Mice s.c. injected with bleomycin, an experimental model for human systemic sclerosis, develop skin and lung fibrosis, which is mediated by inflammatory cell infiltration. This process is highly regulated by multiple adhesion molecules and does not require Ag sensitization. To assess the role of adhesion molecules in this pathogenetic process, bleomycin-induced fibrosis was examined in mice lacking adhesion molecules. L-selectin and/or ICAM-1 deficiency inhibited skin and lung fibrosis with decreased Th2 and Th17 cytokines and increased Th1 cytokines. In contrast, P-selectin deficiency, E-selectin deficiency with or without P-selectin blockade, or P-selectin glycoprotein ligand 1 (PSGL-1) deficiency augmented the fibrosis in parallel with increased Th2 and Th17 cytokines and decreased Th1 cytokines. Furthermore, loss of L-selectin and/or ICAM-1 reduced Th2 and Th17 cell numbers in bronchoalveolar lavage fluid, whereas loss of P-selectin, E-selectin, or PSGL-1 reduced Th1 cell numbers. Moreover, Th1 cells exhibited higher PSGL-1 expression and lower expression of LFA-1, a ligand for ICAM-1, whereas Th2 and Th17 cells showed higher LFA-1 and lower PSGL-1 expression. This study suggests that L-selectin and ICAM-1 regulate Th2 and Th17 cell accumulation into the skin and lung, leading to the development of fibrosis, and that P-selectin, E-selectin, and PSGL-1 regulate Th1 cell infiltration, resulting in the inhibition of fibrosis.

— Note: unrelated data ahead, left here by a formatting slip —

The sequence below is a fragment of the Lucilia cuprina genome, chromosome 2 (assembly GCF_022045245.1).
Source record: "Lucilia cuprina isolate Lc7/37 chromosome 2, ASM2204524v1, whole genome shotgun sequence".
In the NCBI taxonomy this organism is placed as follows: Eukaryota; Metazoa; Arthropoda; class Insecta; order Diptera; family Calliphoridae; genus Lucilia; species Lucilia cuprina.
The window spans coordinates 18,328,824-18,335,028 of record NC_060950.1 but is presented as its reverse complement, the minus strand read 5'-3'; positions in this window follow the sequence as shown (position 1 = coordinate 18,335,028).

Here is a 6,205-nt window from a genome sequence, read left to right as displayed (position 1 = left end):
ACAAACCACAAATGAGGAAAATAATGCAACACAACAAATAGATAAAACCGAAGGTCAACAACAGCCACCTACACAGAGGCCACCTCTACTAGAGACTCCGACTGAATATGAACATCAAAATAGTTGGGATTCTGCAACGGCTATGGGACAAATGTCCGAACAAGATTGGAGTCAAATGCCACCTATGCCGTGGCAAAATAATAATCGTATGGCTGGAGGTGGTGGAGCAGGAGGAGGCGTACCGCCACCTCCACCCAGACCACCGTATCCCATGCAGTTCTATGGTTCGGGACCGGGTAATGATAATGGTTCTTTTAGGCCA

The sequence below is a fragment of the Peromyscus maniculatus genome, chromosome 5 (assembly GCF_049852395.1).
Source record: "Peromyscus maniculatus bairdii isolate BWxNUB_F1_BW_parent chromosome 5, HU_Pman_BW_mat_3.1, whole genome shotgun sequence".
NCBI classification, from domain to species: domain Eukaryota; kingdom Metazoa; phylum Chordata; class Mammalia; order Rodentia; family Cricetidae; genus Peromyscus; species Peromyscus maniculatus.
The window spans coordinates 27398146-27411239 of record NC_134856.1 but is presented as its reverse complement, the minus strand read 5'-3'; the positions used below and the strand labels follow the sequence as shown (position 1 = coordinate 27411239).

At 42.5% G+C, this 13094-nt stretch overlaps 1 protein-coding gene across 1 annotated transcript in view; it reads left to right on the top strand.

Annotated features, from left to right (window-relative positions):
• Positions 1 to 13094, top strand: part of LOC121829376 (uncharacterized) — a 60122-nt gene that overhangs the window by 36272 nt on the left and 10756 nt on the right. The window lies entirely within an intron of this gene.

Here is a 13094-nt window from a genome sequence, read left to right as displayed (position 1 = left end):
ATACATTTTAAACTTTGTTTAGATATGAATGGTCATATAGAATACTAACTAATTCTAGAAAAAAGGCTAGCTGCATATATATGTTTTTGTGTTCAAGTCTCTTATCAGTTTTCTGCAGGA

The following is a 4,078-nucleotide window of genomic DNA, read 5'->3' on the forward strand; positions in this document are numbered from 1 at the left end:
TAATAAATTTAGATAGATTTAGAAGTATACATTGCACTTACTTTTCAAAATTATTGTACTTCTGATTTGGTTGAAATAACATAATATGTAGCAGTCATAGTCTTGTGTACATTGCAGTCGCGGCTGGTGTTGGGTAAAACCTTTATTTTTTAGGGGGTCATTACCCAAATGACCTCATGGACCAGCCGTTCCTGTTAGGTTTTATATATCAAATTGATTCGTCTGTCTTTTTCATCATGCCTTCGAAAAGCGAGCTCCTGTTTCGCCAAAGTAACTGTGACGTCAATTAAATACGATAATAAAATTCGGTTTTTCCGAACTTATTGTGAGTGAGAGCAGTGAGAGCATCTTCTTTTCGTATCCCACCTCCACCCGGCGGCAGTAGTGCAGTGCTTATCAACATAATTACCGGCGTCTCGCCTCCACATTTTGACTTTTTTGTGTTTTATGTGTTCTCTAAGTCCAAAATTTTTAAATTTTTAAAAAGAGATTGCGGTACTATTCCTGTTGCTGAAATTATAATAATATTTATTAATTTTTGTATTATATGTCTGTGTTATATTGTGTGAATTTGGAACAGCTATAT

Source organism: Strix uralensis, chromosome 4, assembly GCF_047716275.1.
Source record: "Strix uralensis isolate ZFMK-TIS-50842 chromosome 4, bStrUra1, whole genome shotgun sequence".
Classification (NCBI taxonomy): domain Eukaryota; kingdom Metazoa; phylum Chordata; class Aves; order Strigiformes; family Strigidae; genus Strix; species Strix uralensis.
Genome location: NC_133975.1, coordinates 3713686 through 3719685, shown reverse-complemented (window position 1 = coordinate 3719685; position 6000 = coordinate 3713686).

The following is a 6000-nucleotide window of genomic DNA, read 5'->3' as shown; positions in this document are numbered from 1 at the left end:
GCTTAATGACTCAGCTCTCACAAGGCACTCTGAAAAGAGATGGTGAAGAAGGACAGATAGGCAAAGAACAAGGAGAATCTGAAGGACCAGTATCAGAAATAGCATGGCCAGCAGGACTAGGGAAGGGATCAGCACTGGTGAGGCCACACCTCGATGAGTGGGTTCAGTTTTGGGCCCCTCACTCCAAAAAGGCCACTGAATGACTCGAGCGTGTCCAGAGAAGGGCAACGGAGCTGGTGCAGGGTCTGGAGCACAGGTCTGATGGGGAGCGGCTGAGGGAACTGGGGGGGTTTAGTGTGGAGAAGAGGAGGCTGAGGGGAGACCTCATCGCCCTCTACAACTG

All Science Journal Classification (ASJC) codes